Find more information and tickets at creativeartscentre.com.

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Red Deer city council opts to leave public art selection to a commission – Red Deer Advocate

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Red Deer city council quadrupled the size of municipal projects that would trigger the one-per-cent budget spending on public art — raising the threshold from $250,000 to $1 million.

But most councillors refused to takeover decision-making authority on public art installations from the public art commission.

This last suggestion was floated by Coun. Vesna Higham, who mentioned two controversial Calgary public artworks that were largely derided by taxpayers as a waste of money. One of them was a large metal hoop, costing $400,000.

Higham said she didn’t feel right allowing non-elected officials on a commission to have the authority to spend taxpayer money. People elect city council for that purpose, added Higham, who wanted an art committee to make recommendations to council, who would have final authority.

But other councillors refused to wade into the thorny area of second-guessing what a group made up of art experts, as well as general citizens, decides.

Coun. Tanya Handley said art is subjective. Contradicting a committee’s opinion would not only be awkward but would indicate little respect for the group members’ time or expertise, she added.

Three years ago, council decided to upgrade a former art committee to the present art commission specifically to give it the authority to adjudicate art without having to get council’s approval.

Two un-elected citizens are appointed to serve on the Municipal Planning Commission, entrusted with making major development decisions — so why not trust un-elected citizens with the selection of public art, a councillor noted.

Coun. Lawrence Lee said having an art selection commission has worked well, with few people taking issue with installations such as the bronze statues of young hockey players and a referee in front of Servus Arena. “We have to trust in the process.”

Coun. Dianne Wyntjes did not favour raising the threshold for when one per cent of a municipal construction project’s budget would need to be put aside for public art. It used to be when projects hit $250,000. Administration had recommended this be raised to $500,000.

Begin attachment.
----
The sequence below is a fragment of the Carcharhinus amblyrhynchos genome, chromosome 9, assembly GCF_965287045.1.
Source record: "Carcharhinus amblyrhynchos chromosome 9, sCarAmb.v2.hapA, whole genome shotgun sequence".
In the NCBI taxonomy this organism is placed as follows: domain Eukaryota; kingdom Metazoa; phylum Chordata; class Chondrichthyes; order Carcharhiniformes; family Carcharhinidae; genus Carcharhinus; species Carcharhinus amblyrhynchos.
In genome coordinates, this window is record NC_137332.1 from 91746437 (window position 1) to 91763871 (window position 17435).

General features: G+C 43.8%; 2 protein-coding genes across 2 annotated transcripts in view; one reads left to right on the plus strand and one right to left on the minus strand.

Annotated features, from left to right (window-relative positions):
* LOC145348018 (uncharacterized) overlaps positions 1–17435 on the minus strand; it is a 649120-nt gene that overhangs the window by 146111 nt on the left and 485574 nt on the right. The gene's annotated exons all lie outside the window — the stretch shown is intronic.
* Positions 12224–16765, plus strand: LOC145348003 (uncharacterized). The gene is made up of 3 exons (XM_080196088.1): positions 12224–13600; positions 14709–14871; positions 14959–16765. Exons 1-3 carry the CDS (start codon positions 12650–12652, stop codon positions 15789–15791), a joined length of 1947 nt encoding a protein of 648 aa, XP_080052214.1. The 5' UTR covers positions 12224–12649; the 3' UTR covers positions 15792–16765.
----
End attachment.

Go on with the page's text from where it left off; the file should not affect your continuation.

But most councillors eventually voted to raise the threshold to $1 million after hearing that only once in the last decade had a project worth less than $1 million triggered a public art component.

While the regional economic slump was one rationalization given for this change, Lee also reasoned that a certain amount of money would be needed to pay the artist for a quality artwork that was substantive and meaningful.

Wyntjes believes that public art adds so much to a community’s public spaces that it’s one of the most important legacies for any city council.

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Ingersoll Creative Arts Centre to host annual Christmas art show – Cochrane Times

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The Ingersoll Creative Arts Centre is encouraging people to shop local this holiday season and is hosting a craft show next month featuring local artists.

The Ingersoll Creative Arts Centre is hosting a Christmas arts sale in November, with attendance by ticketed appointment to control crowds. (Ingersoll Creative Arts Centre)

The Ingersoll Creative Arts Centre is encouraging people to shop local this holiday season so is hosting a craft show next month featuring local artists.

The Deck the Halls craft sale will feature original paintings, pottery, photography, jewelry and quilted items, and run for three days from Nov. 20 to Nov. 22.

To accommodate crowd size limits and safe social distancing, people are asked to register for a ticket and attend during a designated 45-minute time slot. Tickets are free, and masks are mandatory.

After the three-day sale, many goods will be available in the gallery during regular hours.

Find more information and tickets at creativeartscentre.com.